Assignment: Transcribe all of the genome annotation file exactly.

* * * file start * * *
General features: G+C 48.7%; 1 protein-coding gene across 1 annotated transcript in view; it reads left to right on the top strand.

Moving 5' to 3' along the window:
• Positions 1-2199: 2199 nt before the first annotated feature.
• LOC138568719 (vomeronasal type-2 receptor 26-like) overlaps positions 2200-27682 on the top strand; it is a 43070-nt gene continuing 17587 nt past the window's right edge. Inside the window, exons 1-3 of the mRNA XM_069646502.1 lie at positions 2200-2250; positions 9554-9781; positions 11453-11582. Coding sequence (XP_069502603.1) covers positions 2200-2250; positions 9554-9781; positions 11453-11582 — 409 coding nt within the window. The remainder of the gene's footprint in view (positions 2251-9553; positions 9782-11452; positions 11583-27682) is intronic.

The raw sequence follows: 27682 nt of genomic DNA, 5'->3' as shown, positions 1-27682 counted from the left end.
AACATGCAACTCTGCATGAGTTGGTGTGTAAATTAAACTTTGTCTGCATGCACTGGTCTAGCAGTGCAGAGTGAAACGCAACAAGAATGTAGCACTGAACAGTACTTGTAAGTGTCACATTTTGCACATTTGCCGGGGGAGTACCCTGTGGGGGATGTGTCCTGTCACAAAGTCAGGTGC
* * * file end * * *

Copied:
General features: G+C 48.7%; 1 protein-coding gene across 1 annotated transcript in view; it reads left to right on the top strand.

Moving 5' to 3' along the window:
• Positions 1-2199: 2199 nt before the first annotated feature.
• LOC138568719 (vomeronasal type-2 receptor 26-like) overlaps positions 2200-27682 on the top strand; it is a 43070-nt gene continuing 17587 nt past the window's right edge. Inside the window, exons 1-3 of the mRNA XM_069646502.1 lie at positions 2200-2250; positions 9554-9781; positions 11453-11582. Coding sequence (XP_069502603.1) covers positions 2200-2250; positions 9554-9781; positions 11453-11582 — 409 coding nt within the window. The remainder of the gene's footprint in view (positions 2251-9553; positions 9782-11452; positions 11583-27682) is intronic.

The raw sequence follows: 27682 nt of genomic DNA, 5'->3' as shown, positions 1-27682 counted from the left end.
AACATGCAACTCTGCATGAGTTGGTGTGTAAATTAAACTTTGTCTGCATGCACTGGTCTAGCAGTGCAGAGTGAAACGCAACAAGAATGTAGCACTGAACAGTACTTGTAAGTGTCACATTTTGCACATTTGCCGGGGGAGTACCCTGTGGGGGATGTGTCCTGTCACAAAGTCAGGTGC